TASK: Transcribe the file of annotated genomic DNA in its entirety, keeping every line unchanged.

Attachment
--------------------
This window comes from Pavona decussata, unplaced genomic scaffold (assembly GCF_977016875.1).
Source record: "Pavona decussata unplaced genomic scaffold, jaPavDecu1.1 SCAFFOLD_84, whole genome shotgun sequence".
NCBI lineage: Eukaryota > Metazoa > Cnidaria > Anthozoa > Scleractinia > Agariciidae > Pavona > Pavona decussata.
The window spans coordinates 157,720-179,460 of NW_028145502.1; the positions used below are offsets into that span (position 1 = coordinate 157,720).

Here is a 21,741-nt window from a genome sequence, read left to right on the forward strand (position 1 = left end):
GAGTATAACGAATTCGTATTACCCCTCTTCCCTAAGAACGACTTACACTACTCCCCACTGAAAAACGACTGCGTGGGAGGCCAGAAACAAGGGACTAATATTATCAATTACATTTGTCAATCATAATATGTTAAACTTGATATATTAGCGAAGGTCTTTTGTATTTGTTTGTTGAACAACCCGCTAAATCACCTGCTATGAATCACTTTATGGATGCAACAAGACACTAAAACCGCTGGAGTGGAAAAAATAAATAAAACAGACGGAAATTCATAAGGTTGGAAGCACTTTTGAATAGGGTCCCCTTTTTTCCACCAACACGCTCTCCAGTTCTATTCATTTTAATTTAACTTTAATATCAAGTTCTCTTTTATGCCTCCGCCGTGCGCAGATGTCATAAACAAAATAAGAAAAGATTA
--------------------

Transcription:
This window comes from Pavona decussata, unplaced genomic scaffold (assembly GCF_977016875.1).
Source record: "Pavona decussata unplaced genomic scaffold, jaPavDecu1.1 SCAFFOLD_84, whole genome shotgun sequence".
NCBI lineage: Eukaryota > Metazoa > Cnidaria > Anthozoa > Scleractinia > Agariciidae > Pavona > Pavona decussata.
The window spans coordinates 157,720-179,460 of NW_028145502.1; the positions used below are offsets into that span (position 1 = coordinate 157,720).

Here is a 21,741-nt window from a genome sequence, read left to right on the forward strand (position 1 = left end):
GAGTATAACGAATTCGTATTACCCCTCTTCCCTAAGAACGACTTACACTACTCCCCACTGAAAAACGACTGCGTGGGAGGCCAGAAACAAGGGACTAATATTATCAATTACATTTGTCAATCATAATATGTTAAACTTGATATATTAGCGAAGGTCTTTTGTATTTGTTTGTTGAACAACCCGCTAAATCACCTGCTATGAATCACTTTATGGATGCAACAAGACACTAAAACCGCTGGAGTGGAAAAAATAAATAAAACAGACGGAAATTCATAAGGTTGGAAGCACTTTTGAATAGGGTCCCCTTTTTTCCACCAACACGCTCTCCAGTTCTATTCATTTTAATTTAACTTTAATATCAAGTTCTCTTTTATGCCTCCGCCGTGCGCAGATGTCATAAACAAAATAAGAAAAGATTA